These clear historical parallels illustrate the importance of listening to the Austrian perspective. Russia's threat to Europe is not only limited to the battlefield in Ukraine, but also extends to the Balkans — a region surrounded by EU member states.

Failure to pursue a credible policy in southeastern Europe, let alone in Ukraine, would raise serious questions about the EU's capabilities to defend its values on the world stage.

Austria is often derided for being Europe's soft underbelly for Russian influence. Despite the invasion of Ukraine, there is no sign of movement towards Nato accession as military neutrality remains enshrined in the Austrian constitution.

The chancellery in Vienna, while supportive of EU sanctions against Russia, has maintained relations with the Kremlin. Austria's chancellor, Karl Nehammer, became the first EU leader to meet Putin in Moscow since the full-scale invasion of Ukraine began.

But it would be a mistake to dismiss Austria as a country void of any solutions to the security challenge that Russia presents. Indeed, the escalating situation in the Balkans has confirmed Austria's pivotal role in the future success of EU policy towards the region.

No other EU member state has done more than Austria to advocate offering the six Balkan countries full EU membership perspectives. Participation in regional cooperation initiatives, such as the Berlin Process, is also a priority of Austrian foreign policy.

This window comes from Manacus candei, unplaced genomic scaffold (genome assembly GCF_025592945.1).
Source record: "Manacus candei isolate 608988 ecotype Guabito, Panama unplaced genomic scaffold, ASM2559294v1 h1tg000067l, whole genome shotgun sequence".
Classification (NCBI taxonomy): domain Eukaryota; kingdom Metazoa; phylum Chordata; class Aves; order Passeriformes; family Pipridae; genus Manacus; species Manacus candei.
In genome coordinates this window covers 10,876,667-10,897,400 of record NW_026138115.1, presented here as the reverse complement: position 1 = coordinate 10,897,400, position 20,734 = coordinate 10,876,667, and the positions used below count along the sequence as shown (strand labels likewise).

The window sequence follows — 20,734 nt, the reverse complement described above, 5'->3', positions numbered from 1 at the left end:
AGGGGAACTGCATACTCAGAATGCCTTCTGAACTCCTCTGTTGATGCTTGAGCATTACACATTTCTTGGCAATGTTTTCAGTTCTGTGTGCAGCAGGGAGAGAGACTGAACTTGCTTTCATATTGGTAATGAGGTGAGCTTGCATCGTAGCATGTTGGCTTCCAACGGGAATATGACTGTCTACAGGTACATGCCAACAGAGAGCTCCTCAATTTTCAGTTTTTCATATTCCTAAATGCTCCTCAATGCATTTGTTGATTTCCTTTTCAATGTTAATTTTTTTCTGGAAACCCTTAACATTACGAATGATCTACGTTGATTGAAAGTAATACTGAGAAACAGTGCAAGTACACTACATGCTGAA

Austria's leadership in the region's European integration stands in stark contrast to the limited attention that the EU has given to the issue. Russia's assault on Ukraine has not materialised into a recognition of the strategic importance of the Balkans at an EU-level.

After a two-day summit aimed at resolving tensions between Bulgaria and North Macedonia, EU officials failed to participate in the press conference scheduled with six leaders of the region. This has led to widespread resentment towards the EU across the region, with scepticism growing over 2030 as the European Council's target year for accession.

The Austrian foreign minister has called on the EU to abandon its binary thinking on enlargement and move the European integration process in Ukraine, Moldova, and the Balkans forward at a gradual pace.

Schallenberg recently issued a direct challenge to his EU partners, asking whether we (as the EU) are capable of exporting stability, or risk importing instability?

One of the key lessons from central Europe's experience of European integration in the early 2000s was the important role that the EU played in building political and economic stability.

Accepting Ukraine and Bosnia simultaneously into the EU would provide new opportunities for investment and economic growth. As the EU faces down the threat from Russia today, it may do well to remember its own history and follow Austria's lead.

Author bio

Hugo Blewett-Mundy is a non-resident associate research fellow from the EUROPEUM Institute for European Policy in Prague.

Disclaimer

The views expressed in this opinion piece are the author's, not those of EUobserver.